This page is dedicated to the many men and women who made Trail-A-Sled, Inc. and Scorpion, Inc. such a unique success story.  Former employees, racers, suppliers and dealers/distributors are specifically honored below.  If you wish to submit an individual for addition to this page, please use our Contact form.

Donald L. Bergstrom - Eagle Bend, MN - In the early 1950s Donald Bergstrom of Eagle Bend, Minnesota (a decorated WW II veteran, pilot and accomplished mechanic) turned his creative attention toward a new hobby - propeller-driven snow machines (known at different junctures as air-sleds, wind-sleds or Aerosleds). A self-taught inventor, Don perfected a process of welding conduit and rolled aluminum to produce streamlined and lightweight snow-machines. Sold primarily by word of mouth throughout the Upper Midwest, Don’s part-time hobby produced nearly 100 such air-sleds between 1953 and 1959 (approx). Selling for as much as $1,200, the air-sleds garnered significant attention and were the subject of numerous media reports. In an era devoid of snowmobiles and ATVs, Don's air-sleds were at the cutting edge of an industry that would soon revolutionize life in the snow belt. Don began collaborating with Glen Gutzman and Fritz Willis in 1957-58 (approx) and when Glen’s desires to increase production didn't align with Don’s commitment to family, Don sold most of his equipment and material as manufacturing was relocated to Crosby-Ironton, Minn. (1958 approx) where these wonderful machines quickly reemerged under the Trail-A-Sled moniker. Now devoted full-time to his family, Don continued his work as a rural postal carrier until his retirement in 1978. – August 5, 1994 – 71 years

David A. "Pappy" Burns - Pappy founded Motorcycle Sales, Inc. in 1959 and became TAS’ Alaskan distributor in 1966, adding Scorpion snowmobiles to his growing line of Harley Davidson and Suzuki motorcycles.  Along the way, Pappy also exhibited a flare for adventure and became an accomplished pilot.  The famous Alaskan Endurance Run  of 1967 was one of his many exploits.  His firm distributed Scorpions throughout Alaska and into Canada’s Yukon Territory until 1975 when he sold-out to a local businessman.  Pappy has been actively involved in the gold mining business in the years since.  He now retires in Oregon.  Click here to contact Pappy directly.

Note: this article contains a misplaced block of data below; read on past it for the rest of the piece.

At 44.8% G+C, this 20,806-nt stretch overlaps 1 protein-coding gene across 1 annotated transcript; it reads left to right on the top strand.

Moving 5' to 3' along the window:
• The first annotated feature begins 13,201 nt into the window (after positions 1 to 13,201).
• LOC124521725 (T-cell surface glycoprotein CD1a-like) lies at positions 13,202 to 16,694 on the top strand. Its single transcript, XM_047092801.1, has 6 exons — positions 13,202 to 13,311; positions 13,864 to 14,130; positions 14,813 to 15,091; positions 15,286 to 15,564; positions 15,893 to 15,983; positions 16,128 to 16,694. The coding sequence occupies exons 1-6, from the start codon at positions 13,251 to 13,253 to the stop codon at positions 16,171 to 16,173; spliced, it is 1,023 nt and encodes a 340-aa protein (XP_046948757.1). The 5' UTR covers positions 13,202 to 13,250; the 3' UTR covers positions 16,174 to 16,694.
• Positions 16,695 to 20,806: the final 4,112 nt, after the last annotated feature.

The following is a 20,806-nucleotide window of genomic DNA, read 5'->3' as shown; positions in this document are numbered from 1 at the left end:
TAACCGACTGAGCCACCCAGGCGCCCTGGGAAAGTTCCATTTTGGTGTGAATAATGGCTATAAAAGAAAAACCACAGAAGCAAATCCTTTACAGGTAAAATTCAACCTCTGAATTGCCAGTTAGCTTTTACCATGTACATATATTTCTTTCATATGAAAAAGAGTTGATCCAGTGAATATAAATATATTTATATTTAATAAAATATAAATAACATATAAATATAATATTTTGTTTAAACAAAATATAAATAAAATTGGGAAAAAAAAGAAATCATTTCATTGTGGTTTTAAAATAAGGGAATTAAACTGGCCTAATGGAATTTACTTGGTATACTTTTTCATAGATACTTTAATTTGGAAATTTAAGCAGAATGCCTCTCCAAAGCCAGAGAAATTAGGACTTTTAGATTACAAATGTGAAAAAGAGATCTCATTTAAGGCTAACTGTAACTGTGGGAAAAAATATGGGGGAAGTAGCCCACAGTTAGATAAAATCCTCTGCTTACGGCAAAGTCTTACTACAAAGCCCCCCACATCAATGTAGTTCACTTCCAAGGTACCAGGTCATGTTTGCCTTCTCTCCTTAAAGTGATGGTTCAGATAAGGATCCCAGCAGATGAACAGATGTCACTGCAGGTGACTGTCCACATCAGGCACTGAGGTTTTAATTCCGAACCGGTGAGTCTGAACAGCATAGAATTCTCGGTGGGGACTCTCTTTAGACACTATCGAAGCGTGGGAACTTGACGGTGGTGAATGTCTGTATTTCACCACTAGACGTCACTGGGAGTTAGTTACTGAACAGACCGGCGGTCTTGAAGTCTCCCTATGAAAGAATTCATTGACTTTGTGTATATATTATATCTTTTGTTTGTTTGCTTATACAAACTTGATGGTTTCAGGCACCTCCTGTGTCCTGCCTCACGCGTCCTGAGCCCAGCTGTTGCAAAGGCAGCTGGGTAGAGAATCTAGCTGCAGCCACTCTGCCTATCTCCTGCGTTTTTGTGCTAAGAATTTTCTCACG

Benjamin L. "Ben" Bellefeuille - Crosby, MN - Already a veteran salesman and accountant, Ben joined TAS in 1967 at the age of twenty-four.  While managing the firm's accounts receivable and payroll departments, Ben was also a successful member of the TAS racing team and played a crucial role in the firm's innovative Trail-A-Sail program. Ben left the firm in 1974 to join Polaris where he worked as a branch finance manager in Boise, Idaho until his passing. - July 8, 1976 - 33 years

Larry Carstens – Outing, MN - After eight years with Boise Cascade, Larry joined Scorpion as a purchasing manager in 1970. He held several positions within the firm; including Vice President of Operations where he was responsible for manufacturing, parts and accessories, as well as personnel and engineering. He was one of the six managers who acquired stock when the firm was purchased from Fuqua in 1973. Larry was responsible for the transfer of the JLO Engine facility from Germany to Crosby and he made two trips to Pinnenburg, Germany to expedite this important effort. He also created a valuable training program for the Crosby-based personnel responsible for ongoing manufacture of the Cuyuna Engine. Following the Arctic Enterprises acquisition, Larry was appointed Vice President and Assistant General Manager, reporting to industry-legend Edgar Hetteen. Leaving the firm in January of 1979, Larry worked in the wild rice industry for a number of years. Together with is wife Barbara, Larry retires in central Minnesota's beautiful lakes country.

Kevin "Chuck" Connors – Los Angeles, CA - Chuck spent five years in the saddle as TV's famed "Rifleman," and starred in other exciting western adventure shows including "Branded" and "Cowboy in Africa." A star for 40 years, he made 60 motion pictures and an incredible volume of TV work. He was also a baseball player with the Cubs and Dodgers, and played pro basketball with the Celtics. Chuck Connors was larger-than-life, a beloved father in real life, and a western legend never to be forgotten. For model years 1975 and 1976, Scorpion asked Chuck to be their corporate spokesperson. Chuck's rugged persona was a perfect complement to the firm's new western-themed snowmobiles and the promotional campaign proved to be highly successful. In 1999 David Fury released the fascinating biography, Chuck Connors: The Man Behind the Rifle - Artist's Press Publishers. Chuck is also featured in numerous video files available on the Media page. - November 10, 1992 - 71 years